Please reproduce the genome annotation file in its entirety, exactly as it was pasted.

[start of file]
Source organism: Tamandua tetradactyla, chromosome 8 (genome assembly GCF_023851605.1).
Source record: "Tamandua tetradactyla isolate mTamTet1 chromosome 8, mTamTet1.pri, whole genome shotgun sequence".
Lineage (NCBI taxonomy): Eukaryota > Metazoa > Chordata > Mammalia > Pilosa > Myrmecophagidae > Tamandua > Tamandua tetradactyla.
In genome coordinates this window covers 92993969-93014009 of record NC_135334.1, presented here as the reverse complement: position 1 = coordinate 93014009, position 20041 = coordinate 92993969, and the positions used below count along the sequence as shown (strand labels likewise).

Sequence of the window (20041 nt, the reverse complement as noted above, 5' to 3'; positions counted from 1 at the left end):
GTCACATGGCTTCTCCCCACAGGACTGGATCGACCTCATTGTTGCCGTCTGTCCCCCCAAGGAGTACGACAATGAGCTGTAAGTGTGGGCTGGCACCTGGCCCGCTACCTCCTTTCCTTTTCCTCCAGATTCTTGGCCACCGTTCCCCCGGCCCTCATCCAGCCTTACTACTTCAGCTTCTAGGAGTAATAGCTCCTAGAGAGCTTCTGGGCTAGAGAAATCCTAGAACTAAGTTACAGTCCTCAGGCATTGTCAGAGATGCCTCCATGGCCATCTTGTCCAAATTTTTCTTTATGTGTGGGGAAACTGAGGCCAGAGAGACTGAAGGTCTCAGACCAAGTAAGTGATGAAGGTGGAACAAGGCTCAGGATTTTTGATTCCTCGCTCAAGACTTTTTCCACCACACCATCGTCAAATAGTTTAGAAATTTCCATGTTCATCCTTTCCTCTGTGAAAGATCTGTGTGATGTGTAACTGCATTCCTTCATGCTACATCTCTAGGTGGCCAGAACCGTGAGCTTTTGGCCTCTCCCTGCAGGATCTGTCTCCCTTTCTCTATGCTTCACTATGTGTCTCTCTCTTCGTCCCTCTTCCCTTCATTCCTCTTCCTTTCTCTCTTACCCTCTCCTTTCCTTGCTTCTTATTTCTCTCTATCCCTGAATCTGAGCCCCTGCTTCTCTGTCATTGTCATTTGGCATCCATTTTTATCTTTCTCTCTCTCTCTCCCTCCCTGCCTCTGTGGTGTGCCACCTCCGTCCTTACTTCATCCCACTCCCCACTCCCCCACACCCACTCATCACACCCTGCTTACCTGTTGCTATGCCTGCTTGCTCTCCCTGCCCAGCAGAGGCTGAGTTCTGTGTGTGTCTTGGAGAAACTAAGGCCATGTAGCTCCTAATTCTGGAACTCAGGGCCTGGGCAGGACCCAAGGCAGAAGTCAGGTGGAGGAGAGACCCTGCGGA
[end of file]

Source organism: Tamandua tetradactyla, chromosome 8 (genome assembly GCF_023851605.1).
Source record: "Tamandua tetradactyla isolate mTamTet1 chromosome 8, mTamTet1.pri, whole genome shotgun sequence".
Lineage (NCBI taxonomy): Eukaryota > Metazoa > Chordata > Mammalia > Pilosa > Myrmecophagidae > Tamandua > Tamandua tetradactyla.
In genome coordinates this window covers 92993969-93014009 of record NC_135334.1, presented here as the reverse complement: position 1 = coordinate 93014009, position 20041 = coordinate 92993969, and the positions used below count along the sequence as shown (strand labels likewise).

Sequence of the window (20041 nt, the reverse complement as noted above, 5' to 3'; positions counted from 1 at the left end):
GTCACATGGCTTCTCCCCACAGGACTGGATCGACCTCATTGTTGCCGTCTGTCCCCCCAAGGAGTACGACAATGAGCTGTAAGTGTGGGCTGGCACCTGGCCCGCTACCTCCTTTCCTTTTCCTCCAGATTCTTGGCCACCGTTCCCCCGGCCCTCATCCAGCCTTACTACTTCAGCTTCTAGGAGTAATAGCTCCTAGAGAGCTTCTGGGCTAGAGAAATCCTAGAACTAAGTTACAGTCCTCAGGCATTGTCAGAGATGCCTCCATGGCCATCTTGTCCAAATTTTTCTTTATGTGTGGGGAAACTGAGGCCAGAGAGACTGAAGGTCTCAGACCAAGTAAGTGATGAAGGTGGAACAAGGCTCAGGATTTTTGATTCCTCGCTCAAGACTTTTTCCACCACACCATCGTCAAATAGTTTAGAAATTTCCATGTTCATCCTTTCCTCTGTGAAAGATCTGTGTGATGTGTAACTGCATTCCTTCATGCTACATCTCTAGGTGGCCAGAACCGTGAGCTTTTGGCCTCTCCCTGCAGGATCTGTCTCCCTTTCTCTATGCTTCACTATGTGTCTCTCTCTTCGTCCCTCTTCCCTTCATTCCTCTTCCTTTCTCTCTTACCCTCTCCTTTCCTTGCTTCTTATTTCTCTCTATCCCTGAATCTGAGCCCCTGCTTCTCTGTCATTGTCATTTGGCATCCATTTTTATCTTTCTCTCTCTCTCTCCCTCCCTGCCTCTGTGGTGTGCCACCTCCGTCCTTACTTCATCCCACTCCCCACTCCCCCACACCCACTCATCACACCCTGCTTACCTGTTGCTATGCCTGCTTGCTCTCCCTGCCCAGCAGAGGCTGAGTTCTGTGTGTGTCTTGGAGAAACTAAGGCCATGTAGCTCCTAATTCTGGAACTCAGGGCCTGGGCAGGACCCAAGGCAGAAGTCAGGTGGAGGAGAGACCCTGCGGA